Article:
4: No Hurry…

This is a list of books which I have no intention of reading, currently.  Feel free to pitch for a book that is worth the time, though, as my judgments are based mostly on weakly-founded assumptions and the recognition of my finitude.

  1. Jane Eyre, by Charlotte Bronte

Honestly, from what I know, it just sounds like boring fiction.  Don’t forget that I’m not really a fiction kind of guy.

  1. The Shack, by William P. Young

Religious fiction has occupied some of the lowest rungs of the drivel I have consumed.  Popularity of a work such as this really is not enough to dissuade me from making the presumption about this book as well, but feel free to defend it, as I would be eager to come across another work of religious fiction that is not banal or excessively dogmatic.

  1. The Audacity of Hope, by Barack Obama

My experience with celebrity books (yes, the president is a celebrity–first and foremost in many cases in modern American politics, if you ask me) is that they tend to be shamelessly self-aggrandizing, uninteresting, and as insubstantial as would be implied by anything “ghost-written”.  Feel free to explain how this one’s the exception.

  1. Tarzan of the Apes, by Edgar Rice Burroughs

Adventure stories are not too appealing to me.  I presume that’s mostly what this is.  Defend it if you can.

  1. A Time to Kill, by John Grisham

I read another John Grisham book once…or tried to.  Does anything make this one stand out?

  1. The Thorn Birds, by Colleen McCullough

Yes, sad, but I am judging this book by it’s film.  I recall catching part of this movie as a child and being turned off.

  1. Wizard of Oz series, by L. Frank Baum

I’ve read a bit of the first book, but I couldn’t get into it.

  1. Gone with the Wind, by Margaret Mitchell

It’s possible that I have already read this.  It certainly wasn’t memorable, nor was the film, if you ask me.

  1. Little Women, by Louisa May Alcott

Another book wherein I suspect the film has spoiled the paper copy.  It was good enough, but I suspect I would not be much more drawn in by the book itself.

  1. The Adventures of Sherlock Holmes, by Arthur Conan Doyle

I read The Hound of the Baskervilles and enjoyed it–but not enough to give a similar work another go.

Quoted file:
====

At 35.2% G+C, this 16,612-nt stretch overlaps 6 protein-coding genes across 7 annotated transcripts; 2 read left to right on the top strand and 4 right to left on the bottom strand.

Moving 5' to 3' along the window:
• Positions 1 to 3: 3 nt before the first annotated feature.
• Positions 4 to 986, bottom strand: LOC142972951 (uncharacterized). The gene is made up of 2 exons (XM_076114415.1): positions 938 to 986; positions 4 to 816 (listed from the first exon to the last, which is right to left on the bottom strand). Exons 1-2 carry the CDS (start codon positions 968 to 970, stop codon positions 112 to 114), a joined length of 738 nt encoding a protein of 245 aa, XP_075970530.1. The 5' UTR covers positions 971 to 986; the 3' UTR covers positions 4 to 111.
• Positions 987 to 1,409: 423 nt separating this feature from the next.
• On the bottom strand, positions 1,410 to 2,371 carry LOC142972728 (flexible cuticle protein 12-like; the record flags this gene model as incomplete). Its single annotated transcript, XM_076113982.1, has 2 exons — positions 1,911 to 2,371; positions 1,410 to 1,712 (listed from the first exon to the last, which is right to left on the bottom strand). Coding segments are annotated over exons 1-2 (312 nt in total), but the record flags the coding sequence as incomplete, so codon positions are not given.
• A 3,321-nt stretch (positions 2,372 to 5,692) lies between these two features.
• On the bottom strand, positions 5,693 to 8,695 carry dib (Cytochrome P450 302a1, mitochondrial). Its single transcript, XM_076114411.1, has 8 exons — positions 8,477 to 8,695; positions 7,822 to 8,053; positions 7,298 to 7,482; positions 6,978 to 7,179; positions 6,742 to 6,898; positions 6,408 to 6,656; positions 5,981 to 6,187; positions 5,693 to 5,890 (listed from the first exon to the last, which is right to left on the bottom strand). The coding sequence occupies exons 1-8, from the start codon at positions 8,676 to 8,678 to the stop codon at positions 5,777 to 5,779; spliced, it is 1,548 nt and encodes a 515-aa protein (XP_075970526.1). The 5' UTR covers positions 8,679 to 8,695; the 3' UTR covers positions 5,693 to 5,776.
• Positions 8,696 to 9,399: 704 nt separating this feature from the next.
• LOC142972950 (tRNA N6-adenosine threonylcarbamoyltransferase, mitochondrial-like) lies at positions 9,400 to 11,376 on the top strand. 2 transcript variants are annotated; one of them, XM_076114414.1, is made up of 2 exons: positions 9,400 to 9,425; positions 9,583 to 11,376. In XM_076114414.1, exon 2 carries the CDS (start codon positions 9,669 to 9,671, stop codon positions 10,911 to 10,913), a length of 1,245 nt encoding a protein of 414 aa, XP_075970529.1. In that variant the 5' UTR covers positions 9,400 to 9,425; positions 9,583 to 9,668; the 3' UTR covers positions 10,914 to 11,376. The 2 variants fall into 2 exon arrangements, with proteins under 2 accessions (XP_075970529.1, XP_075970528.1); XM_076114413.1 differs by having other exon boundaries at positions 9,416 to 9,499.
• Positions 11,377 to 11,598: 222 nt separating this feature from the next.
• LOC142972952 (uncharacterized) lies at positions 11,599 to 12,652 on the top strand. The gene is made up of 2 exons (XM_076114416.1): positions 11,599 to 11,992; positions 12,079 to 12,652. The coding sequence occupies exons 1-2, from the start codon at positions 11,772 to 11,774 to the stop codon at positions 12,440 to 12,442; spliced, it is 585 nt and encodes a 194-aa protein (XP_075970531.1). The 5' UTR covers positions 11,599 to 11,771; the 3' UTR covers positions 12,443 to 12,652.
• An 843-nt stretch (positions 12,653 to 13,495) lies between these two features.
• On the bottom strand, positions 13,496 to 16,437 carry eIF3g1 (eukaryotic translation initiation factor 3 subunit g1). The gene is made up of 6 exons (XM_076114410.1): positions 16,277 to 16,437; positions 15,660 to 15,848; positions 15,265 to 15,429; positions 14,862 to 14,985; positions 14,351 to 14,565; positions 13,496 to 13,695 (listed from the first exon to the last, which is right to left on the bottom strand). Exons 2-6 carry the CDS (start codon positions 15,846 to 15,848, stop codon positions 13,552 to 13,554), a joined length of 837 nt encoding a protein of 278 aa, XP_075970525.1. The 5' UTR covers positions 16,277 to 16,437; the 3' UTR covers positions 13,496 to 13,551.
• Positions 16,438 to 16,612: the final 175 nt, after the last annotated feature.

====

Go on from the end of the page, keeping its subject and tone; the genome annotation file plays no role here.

1. Twilight Series, by Stephanie Meyer

Sometimes popularity makes a seemingly uninteresting work that much more unappealing.  This is a case in point, but defend it if you can.

  1. The Wedding, by Nicholas Sparks

Call me hypermasculine, but I cannot imagine sitting down to read this and feeling like I was not wasting my time.  Tell me if you can make the case for it.

  1. Me Talk Pretty One Day, by David Sedaris

In a world where my time is limited, if I need entertainment, I’ll reach for something less time consuming than a book.  Comedy seems to me to be mostly about entertainment, and I presume (perhaps unjustly) that Sedaris’s work is primarily about comedy.  If there’s some more substantive, lasting value here please let me know.

5: Call me a philistine, but… who?

Most of these books, I really know nothing about.  In a few cases, I have read other works by the author, but was notintrigued enough to seek further works or I just simply have no reason to believe that the following would be the work to seek.  In a few cases, I did not even know the author existed until I found him or her on this list.  I’d love to hear more about any of these books.  Tell if you can.

  1. Illusions: Tales of a Reluctant Messiah, by Richard Bach
  2. The Snow Tree, by Caroline Repchuck
  3. Black Child, by Camara Laye
  4. If it Die, by André Gide
  5. The Last Lecture, by Randy Pausch
  6. Straight Man, by Richard Russo
  7. Last Moon Dancing, by Monique Schmidt, ’98
  8. Saint Maybe, by Anne Tyler
  9. Practical Gods, by Carl Dennis
  10. Peace Like a River, by Leif Enger
  11. The Next Place, by Warren Hanson
  12. Pillars of the Earth, by Ken Follett
  13. Up the Down Staircase, by Bel Kaufman
  14. QB VII, by Leon Uris
  15. Nicholas & Alexandra, by Robert K. Massie
  16. My Sister’s Keeper, by Jodi Picoult
  17. The Red Tent, by Anita Diamant
  18. Dear & Glorious Physician, by Taylor Caldwell
  19. London, by Edward Rutherford
  20. Possessing the Secret of Joy, by Alice Walker
  21. Love you Forever, by Robert Munsch
  22. The Worldly Philosophers, by Robert Heilbroner
  23. Cutting for Stone, by Abraham Verghese
  24. The Things They Carried, by Tim O’Brien
  25. The Magus, by John Fowle
  26. Christ and Culture, by H. Richard Niebuhr
  27. The Second Coming, by Walker Percy
  28. Perelandra, by C.S. Lewis
  29. Miracles, by C.S. Lewis
  30. The Last Battle, by C.S. Lewis
  31. Miss Rumphius, by Barbara Cooney
  32. Jeeves and Wooster, by P.G. Wodehouse
  33. The Nine Tailors, by Dorothy Sayers
  34. The Gift: Imagination and the Erotic Life of Property, by Lewis Hyde
  35. Five Quarters of the Orange, by Joanne Harris
  36. Sarah’s Key, by Tatiana de Rosnay
  37. The Book Thief, by Markus Zusak
  38. Mary Russell series, by Laurie R. King
  39. The Question of Hu, by Jonathan Spence
  40. Aging: The Fulfillment of Life, by Henri J.M. Nouwen
  41. Game Change, by John Heilemann and Mark Halperin
  42. D-Day, by Anthony Beavor
  43. The Whistling Season, by Ivan Doig
  44. The Velveteen Rabbit, by Margery Williams
  45. Snow Flower and the Secret Fan, by Lisa See